From the podium, the sound has more life and color from the point of production. From there, the bloom carries to the audience—something that was lacking before. We now have a much improved 'instrument' in which to make music.”
Adam FlattMusical Director, Newport Symphony Orchestra
The Newport Performing Arts Center (PAC) in Oregon has recently installed a Meyer Sound Constellation acoustic system in its 398-seat Alice Silverman Theatre. With the upgrade, the venue joins the likes of Moscow’s Svetlanov Hall, The Appel Room at Jazz at Lincoln Center, and more than 50 other prestigious venues that rely on the variable acoustics of Constellation to deliver an extraordinary live experience.
“The result of Constellation is subtly but fundamentally transformative for both audience and performer,” says David Ogden Stiers, resident conductor for the Newport Symphony Orchestra (NSO), who has more than 20 years of experience at the PAC. “We have gone from an okay performance space to an actual, audible concert hall. Frankly, I was skeptical about the system at first—but am now totally won over.”
The proposal of the Constellation solution initially came from acoustical consultant Russ Altermatt who heard an impressive demonstration at University of California San Diego’s Conrad Prebys Music Center during an Acoustical Society of America conference.
“The flexibility of Constellation and the natural acoustical environment it created in the space were astonishing,” says Altermatt. “Constellation is able to simulate much larger rooms—I could not believe how natural the three and four second RT’s sounded. Newport would have to spend tens of millions to achieve that symphony sound with architectural acoustic solutions, but then the other performance groups would suffer.”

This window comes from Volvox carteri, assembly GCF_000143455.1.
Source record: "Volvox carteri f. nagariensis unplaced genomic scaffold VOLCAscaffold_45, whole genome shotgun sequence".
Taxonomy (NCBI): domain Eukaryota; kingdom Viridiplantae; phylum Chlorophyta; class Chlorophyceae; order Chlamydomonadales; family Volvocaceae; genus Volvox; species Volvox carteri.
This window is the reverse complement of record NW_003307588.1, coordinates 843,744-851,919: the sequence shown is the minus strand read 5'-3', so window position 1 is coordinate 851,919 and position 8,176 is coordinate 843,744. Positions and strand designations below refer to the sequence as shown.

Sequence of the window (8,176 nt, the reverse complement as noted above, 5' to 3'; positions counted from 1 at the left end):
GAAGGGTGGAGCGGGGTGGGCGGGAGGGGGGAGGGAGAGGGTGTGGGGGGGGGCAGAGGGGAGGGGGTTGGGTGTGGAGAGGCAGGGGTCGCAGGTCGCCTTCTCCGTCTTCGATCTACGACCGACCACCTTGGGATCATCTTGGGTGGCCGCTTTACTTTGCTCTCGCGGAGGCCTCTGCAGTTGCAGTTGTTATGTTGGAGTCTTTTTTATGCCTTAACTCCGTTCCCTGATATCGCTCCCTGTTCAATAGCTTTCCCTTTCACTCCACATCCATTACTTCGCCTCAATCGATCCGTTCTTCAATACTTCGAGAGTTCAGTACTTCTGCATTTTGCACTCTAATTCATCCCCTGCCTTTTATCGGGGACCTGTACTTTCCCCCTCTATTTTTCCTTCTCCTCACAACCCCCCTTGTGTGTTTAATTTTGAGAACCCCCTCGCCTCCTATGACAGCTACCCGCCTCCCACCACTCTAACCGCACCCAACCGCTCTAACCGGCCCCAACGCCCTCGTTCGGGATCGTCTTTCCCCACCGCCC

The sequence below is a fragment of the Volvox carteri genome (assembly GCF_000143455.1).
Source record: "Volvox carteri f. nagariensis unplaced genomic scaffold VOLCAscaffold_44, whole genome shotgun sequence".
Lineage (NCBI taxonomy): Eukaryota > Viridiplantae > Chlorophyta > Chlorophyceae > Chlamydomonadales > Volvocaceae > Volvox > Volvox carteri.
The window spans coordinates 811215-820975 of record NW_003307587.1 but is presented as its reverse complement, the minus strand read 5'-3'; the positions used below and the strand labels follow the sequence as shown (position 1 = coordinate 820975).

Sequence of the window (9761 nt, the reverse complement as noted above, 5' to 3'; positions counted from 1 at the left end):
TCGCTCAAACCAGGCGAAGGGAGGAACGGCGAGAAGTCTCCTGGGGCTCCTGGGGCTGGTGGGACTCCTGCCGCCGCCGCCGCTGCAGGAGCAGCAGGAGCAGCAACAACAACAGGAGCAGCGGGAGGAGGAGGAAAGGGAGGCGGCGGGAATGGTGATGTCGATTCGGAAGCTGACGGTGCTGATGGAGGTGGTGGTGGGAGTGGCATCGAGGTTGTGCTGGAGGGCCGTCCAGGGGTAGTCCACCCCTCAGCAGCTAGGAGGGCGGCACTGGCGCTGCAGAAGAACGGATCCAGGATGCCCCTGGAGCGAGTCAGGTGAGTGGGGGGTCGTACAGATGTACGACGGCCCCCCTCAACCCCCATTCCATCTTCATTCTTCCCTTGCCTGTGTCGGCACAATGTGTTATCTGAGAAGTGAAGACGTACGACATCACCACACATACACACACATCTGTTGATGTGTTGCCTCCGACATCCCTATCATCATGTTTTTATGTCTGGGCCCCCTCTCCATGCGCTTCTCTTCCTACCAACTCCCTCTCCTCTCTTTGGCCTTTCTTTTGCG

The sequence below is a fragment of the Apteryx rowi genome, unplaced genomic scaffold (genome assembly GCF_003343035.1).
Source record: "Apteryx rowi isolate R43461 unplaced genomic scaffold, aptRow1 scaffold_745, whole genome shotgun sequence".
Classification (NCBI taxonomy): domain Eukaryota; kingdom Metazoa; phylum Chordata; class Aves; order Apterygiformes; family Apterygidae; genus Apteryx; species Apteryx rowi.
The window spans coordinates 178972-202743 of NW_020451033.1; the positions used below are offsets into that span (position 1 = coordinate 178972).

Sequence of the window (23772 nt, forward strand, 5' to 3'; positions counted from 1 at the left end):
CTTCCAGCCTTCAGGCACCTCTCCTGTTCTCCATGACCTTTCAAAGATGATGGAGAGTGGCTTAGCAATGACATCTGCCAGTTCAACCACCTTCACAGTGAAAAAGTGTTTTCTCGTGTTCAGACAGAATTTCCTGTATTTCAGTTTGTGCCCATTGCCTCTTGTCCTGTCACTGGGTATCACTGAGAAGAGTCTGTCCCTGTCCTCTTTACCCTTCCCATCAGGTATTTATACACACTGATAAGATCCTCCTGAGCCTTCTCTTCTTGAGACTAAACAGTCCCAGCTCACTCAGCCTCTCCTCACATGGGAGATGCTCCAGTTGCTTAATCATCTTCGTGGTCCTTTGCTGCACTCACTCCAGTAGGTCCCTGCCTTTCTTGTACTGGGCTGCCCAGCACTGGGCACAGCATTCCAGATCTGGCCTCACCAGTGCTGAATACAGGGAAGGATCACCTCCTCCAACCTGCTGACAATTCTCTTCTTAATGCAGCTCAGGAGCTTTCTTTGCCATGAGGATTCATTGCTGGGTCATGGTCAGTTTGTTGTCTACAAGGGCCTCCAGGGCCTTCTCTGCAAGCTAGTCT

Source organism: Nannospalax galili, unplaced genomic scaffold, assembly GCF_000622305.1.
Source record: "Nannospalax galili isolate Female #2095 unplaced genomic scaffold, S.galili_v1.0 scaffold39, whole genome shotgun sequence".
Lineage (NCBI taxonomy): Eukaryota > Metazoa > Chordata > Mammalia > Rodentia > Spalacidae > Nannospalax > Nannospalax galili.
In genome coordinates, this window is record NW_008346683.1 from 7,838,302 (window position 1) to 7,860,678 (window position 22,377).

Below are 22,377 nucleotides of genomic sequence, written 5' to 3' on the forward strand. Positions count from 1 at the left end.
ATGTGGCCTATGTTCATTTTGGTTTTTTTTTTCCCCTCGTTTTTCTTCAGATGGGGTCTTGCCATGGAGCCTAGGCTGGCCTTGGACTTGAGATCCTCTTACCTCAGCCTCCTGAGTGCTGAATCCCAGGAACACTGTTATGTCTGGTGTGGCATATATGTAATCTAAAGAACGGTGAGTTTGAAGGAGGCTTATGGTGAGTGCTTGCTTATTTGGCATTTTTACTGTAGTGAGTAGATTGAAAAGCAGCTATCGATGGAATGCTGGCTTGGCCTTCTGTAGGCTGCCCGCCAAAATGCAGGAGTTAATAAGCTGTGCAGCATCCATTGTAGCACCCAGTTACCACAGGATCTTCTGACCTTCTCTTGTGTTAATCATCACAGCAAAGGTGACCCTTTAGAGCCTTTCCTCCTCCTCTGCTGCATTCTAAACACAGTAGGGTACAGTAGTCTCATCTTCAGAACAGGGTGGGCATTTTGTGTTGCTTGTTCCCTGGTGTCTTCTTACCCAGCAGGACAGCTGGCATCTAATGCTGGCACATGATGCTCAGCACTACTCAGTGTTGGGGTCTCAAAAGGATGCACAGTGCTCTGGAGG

At the core of Newport’s Constellation system is a D‑Mitri digital audio platform that hosts all system I/O, signal processing, and control logic. The room’s acoustic is picked up by 18 miniature condenser microphones and processed by patented VRAS algorithms to deliver early reflections and reverberation to the room. This tailored acoustical enhancement is delivered using 40 Stella-4 installation loudspeakers, 26 MM‑4XP self-powered loudspeakers, two CQ-1 loudspeakers, 10 HMS‑10 surround loudspeakers, with low end from four MM‑10XP subwoofers and two 500-HP subwoofers.
When needed, a Meyer Sound reinforcement system uses the CQ-1 and HMS-10 loudspeakers and 500-HP subwoofers in addition to one UPA-1P and two UPJunior VariO loudspeakers. The integrated systems provide tremendous flexibility to support acoustic, reinforced, and cinema events. An Apple iPad provides an easy-to-use interface for the system operator to change settings.
“Performers now get an incredible amount of response from the hall, which not only allows them to hear themselves better, but also greatly enhances their perception of audience response,” says Mark McConnell, a former Newport mayor who chaired the project’s capital campaign. “The system is very subtle and extremely effective because the audience is never really aware that Constellation is there and working on their behalf. It’s like having a brand new space—there’s no comparison to what we had before.”
Adam Flatt, NSO musical director, says: “From the podium, the sound has more life and color from the point of production. From there, the bloom carries to the audience—something that was lacking before. We now have a much improved ‘instrument’ in which to make music.”
The Newport PAC is home to a collection of companies known as the PACRATS (Performing Arts Center Resident Artists Team), which includes producers of music, theatre, and dance events. In addition to the PAC’s concert schedule, Constellation supports Broadway-style productions including Young Frankenstein by Mel Brooks.
The audio systems were designed and installed by Eugene, Ore.-based George Relles Sound.